It seems like this is a number the manufacturers give the bag that is close to the largest single dimension of the bag. Looking at some bags on Amazon I see a 20" bag that is 9 x 21 x 15 a 20" bag that is 9 x 20 x 13 a 20" bag that is 22 x 17 x 9 (just a different order) a 27" bag that is 27 x 19.5 x 12 a 25" bag that is 10.5 x 24.5 x 17.5 So if you ...


8

When you check in at DEL, you should ask that the bag be checked all the way through to MEM, even though yes, you will still need to claim it and re-check it at ORD. Passengers on all international flights to the U.S. are processed upon arrival at their first airport in the U.S. (including transit passengers; the U.S. does not have sterile transit). In your ...


8

Airsoft guns, are considered a dangerous toy in Israel, so you won't be able to import it without a proper permit from the Israeli authorities. Here is a list(in Hebrew) from the ministry of industry trade & labor site of examples of dangerous toys. You can see on the list also tear gas canisters and lighters in the shape of a gun and other toys that ...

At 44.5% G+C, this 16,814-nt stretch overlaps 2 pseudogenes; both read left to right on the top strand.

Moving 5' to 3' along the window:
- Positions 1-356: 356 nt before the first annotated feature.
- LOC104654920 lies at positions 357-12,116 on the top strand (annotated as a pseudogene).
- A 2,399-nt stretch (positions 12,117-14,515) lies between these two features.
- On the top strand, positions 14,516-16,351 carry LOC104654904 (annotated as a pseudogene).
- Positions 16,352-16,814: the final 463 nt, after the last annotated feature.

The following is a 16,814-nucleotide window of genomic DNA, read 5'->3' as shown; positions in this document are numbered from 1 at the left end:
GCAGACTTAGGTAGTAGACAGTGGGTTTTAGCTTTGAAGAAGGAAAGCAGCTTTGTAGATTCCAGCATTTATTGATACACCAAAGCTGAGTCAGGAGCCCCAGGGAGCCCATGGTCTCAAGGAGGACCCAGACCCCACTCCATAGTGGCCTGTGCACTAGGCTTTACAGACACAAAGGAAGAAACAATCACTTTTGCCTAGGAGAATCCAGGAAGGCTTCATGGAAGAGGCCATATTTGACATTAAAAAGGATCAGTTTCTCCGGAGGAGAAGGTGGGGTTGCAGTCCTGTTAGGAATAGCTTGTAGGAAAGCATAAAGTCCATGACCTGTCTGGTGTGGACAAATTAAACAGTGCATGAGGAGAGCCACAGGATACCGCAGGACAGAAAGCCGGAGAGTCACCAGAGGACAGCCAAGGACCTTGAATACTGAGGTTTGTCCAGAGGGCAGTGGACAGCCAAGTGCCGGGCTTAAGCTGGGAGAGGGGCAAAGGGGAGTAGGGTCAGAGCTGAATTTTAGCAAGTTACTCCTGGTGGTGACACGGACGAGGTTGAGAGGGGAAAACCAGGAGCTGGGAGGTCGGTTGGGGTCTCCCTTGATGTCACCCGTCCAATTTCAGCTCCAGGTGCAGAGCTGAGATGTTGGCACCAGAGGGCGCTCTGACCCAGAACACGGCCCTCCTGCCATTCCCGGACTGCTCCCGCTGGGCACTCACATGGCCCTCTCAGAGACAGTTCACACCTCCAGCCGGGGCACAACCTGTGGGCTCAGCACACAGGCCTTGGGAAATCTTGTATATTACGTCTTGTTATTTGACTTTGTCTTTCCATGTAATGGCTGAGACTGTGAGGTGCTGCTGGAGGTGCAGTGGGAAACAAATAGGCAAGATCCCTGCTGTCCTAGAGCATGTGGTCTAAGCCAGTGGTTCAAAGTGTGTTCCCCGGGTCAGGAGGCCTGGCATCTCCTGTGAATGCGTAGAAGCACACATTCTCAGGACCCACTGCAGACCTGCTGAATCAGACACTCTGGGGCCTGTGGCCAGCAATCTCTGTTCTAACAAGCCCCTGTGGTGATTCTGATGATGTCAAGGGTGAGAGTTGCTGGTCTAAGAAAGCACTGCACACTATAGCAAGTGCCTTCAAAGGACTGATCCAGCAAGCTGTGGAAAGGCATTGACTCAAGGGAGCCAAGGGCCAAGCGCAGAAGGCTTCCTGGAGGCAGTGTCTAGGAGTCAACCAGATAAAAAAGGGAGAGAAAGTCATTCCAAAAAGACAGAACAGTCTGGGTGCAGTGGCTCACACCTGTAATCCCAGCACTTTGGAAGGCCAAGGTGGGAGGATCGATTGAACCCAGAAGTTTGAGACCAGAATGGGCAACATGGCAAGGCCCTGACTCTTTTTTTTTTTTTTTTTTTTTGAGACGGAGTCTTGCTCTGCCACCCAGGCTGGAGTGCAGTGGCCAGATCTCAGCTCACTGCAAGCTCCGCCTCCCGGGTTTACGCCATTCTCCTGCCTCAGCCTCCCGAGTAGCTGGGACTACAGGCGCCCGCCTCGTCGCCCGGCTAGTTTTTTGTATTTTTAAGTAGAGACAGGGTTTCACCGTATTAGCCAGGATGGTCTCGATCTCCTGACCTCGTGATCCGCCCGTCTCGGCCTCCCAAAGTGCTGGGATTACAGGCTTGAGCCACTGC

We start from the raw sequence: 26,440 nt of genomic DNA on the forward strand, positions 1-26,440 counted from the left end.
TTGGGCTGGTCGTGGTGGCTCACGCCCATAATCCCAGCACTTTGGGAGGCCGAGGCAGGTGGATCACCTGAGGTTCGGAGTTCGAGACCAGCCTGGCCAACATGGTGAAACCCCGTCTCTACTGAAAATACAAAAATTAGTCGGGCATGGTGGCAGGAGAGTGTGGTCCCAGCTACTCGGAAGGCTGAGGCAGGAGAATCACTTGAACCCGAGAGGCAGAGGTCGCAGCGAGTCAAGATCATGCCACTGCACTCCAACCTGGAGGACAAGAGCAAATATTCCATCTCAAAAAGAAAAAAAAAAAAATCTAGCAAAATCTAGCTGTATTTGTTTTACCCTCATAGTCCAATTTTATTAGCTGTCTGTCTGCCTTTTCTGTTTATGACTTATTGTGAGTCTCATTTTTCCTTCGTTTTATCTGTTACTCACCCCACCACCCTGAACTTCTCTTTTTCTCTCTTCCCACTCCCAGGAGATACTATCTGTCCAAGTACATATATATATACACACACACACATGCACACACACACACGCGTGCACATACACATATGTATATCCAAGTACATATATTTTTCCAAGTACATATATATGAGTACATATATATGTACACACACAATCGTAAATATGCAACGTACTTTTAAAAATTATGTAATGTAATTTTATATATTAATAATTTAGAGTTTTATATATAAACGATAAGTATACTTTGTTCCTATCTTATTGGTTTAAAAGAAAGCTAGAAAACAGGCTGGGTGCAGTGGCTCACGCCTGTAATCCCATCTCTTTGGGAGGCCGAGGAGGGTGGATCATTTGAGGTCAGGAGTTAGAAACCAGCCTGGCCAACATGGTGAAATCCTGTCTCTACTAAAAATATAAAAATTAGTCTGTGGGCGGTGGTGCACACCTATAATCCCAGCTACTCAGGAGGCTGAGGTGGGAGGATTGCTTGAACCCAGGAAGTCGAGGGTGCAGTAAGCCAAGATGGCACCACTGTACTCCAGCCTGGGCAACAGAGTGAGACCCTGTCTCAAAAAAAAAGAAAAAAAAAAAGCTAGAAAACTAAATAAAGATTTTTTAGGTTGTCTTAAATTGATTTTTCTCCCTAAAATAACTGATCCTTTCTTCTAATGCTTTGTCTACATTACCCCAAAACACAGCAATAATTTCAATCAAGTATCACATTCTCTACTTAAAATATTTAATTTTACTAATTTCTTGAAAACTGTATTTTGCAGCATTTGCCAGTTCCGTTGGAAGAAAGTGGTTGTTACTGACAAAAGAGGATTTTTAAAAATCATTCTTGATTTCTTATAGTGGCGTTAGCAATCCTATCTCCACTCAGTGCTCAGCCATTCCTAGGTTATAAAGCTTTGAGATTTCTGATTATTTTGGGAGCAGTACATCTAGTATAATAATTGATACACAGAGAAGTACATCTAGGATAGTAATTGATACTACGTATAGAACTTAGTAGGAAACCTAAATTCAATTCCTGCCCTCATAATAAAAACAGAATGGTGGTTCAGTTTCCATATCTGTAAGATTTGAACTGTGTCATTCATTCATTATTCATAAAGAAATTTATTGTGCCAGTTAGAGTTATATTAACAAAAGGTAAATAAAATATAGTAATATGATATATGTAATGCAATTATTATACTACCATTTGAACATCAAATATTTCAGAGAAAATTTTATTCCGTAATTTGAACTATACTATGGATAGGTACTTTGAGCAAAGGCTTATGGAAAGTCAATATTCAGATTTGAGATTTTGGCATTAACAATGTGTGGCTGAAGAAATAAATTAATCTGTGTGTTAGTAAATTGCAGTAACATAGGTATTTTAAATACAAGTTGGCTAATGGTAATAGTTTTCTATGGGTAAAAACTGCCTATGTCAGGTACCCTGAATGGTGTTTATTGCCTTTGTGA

8

Limited Releases are applied to baggage that the airline considers to be at higher risk for damage during flights and transfers. They often apply it to large sporting goods, fragile items, poorly packed items, all ready damaged items and others. Due to the low weight of your bag vs its size, they likely were afraid that it would be fragile and therefore ...


8

On the page for excess baggage charges there's a separate section For seamen traveling within Europe which strongly suggests that's what your "Marine" refers to - a seaman.


7

Like any airline and flight, you'll have to check the terms and conditions on the ticket or the airline's website. However, generally excess baggage fees are per flight, not per leg. So if you're flying from London to Sydney and the flight stops in Dubai or Bangkok, you'll only pay once for the excess bag. However, while that's the norm, it ALWAYS pays to ...


7

100 ml bottles are easy to come by, and food safe at that. Nalgene, for example, makes strong and well-sealing screw top bottles in a variety of sizes. The problem might be the lack of a label - make sure it reads 100 ml somewhere on it. (Or better still, 91.)


7

Common sense is the best feature you can have when wearing a backpack. Always keep the valuable stuff in the inner big pocket not in the outer small pockets. Pickpockets can simply manipulate the outer small pockets when you are wearing the bag without you feeling a thing. Even if you are using locks on smaller pockets, pickpockets can use a blade to make a ...